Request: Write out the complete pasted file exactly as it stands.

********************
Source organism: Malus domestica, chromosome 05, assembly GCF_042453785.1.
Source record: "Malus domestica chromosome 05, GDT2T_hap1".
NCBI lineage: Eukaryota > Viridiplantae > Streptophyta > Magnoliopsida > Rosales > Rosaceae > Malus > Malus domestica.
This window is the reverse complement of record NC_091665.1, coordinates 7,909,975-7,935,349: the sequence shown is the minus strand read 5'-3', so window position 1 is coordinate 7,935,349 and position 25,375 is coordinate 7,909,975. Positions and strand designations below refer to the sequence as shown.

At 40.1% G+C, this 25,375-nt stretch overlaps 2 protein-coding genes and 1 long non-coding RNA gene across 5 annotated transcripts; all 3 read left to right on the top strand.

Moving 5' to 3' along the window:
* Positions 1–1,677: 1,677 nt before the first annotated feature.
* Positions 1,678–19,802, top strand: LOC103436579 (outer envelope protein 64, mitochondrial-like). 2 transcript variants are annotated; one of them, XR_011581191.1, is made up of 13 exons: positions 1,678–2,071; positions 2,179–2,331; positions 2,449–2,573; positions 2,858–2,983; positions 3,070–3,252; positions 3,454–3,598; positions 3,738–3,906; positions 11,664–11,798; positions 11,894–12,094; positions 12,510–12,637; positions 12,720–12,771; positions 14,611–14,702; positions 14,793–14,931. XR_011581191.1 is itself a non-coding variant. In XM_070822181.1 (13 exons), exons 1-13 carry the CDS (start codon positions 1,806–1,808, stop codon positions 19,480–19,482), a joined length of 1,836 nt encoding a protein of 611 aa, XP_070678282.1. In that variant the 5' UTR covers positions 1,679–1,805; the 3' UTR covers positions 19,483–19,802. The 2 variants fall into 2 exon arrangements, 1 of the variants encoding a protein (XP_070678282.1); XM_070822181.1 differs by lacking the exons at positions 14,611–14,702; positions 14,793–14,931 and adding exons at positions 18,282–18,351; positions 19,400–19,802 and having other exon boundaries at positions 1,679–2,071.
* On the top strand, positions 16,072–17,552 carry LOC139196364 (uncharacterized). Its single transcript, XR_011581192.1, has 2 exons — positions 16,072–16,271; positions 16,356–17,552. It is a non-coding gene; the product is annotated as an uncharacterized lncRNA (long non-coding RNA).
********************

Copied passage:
Source organism: Malus domestica, chromosome 05, assembly GCF_042453785.1.
Source record: "Malus domestica chromosome 05, GDT2T_hap1".
NCBI lineage: Eukaryota > Viridiplantae > Streptophyta > Magnoliopsida > Rosales > Rosaceae > Malus > Malus domestica.
This window is the reverse complement of record NC_091665.1, coordinates 7,909,975-7,935,349: the sequence shown is the minus strand read 5'-3', so window position 1 is coordinate 7,935,349 and position 25,375 is coordinate 7,909,975. Positions and strand designations below refer to the sequence as shown.

At 40.1% G+C, this 25,375-nt stretch overlaps 2 protein-coding genes and 1 long non-coding RNA gene across 5 annotated transcripts; all 3 read left to right on the top strand.

Moving 5' to 3' along the window:
* Positions 1–1,677: 1,677 nt before the first annotated feature.
* Positions 1,678–19,802, top strand: LOC103436579 (outer envelope protein 64, mitochondrial-like). 2 transcript variants are annotated; one of them, XR_011581191.1, is made up of 13 exons: positions 1,678–2,071; positions 2,179–2,331; positions 2,449–2,573; positions 2,858–2,983; positions 3,070–3,252; positions 3,454–3,598; positions 3,738–3,906; positions 11,664–11,798; positions 11,894–12,094; positions 12,510–12,637; positions 12,720–12,771; positions 14,611–14,702; positions 14,793–14,931. XR_011581191.1 is itself a non-coding variant. In XM_070822181.1 (13 exons), exons 1-13 carry the CDS (start codon positions 1,806–1,808, stop codon positions 19,480–19,482), a joined length of 1,836 nt encoding a protein of 611 aa, XP_070678282.1. In that variant the 5' UTR covers positions 1,679–1,805; the 3' UTR covers positions 19,483–19,802. The 2 variants fall into 2 exon arrangements, 1 of the variants encoding a protein (XP_070678282.1); XM_070822181.1 differs by lacking the exons at positions 14,611–14,702; positions 14,793–14,931 and adding exons at positions 18,282–18,351; positions 19,400–19,802 and having other exon boundaries at positions 1,679–2,071.
* On the top strand, positions 16,072–17,552 carry LOC139196364 (uncharacterized). Its single transcript, XR_011581192.1, has 2 exons — positions 16,072–16,271; positions 16,356–17,552. It is a non-coding gene; the product is annotated as an uncharacterized lncRNA (long non-coding RNA).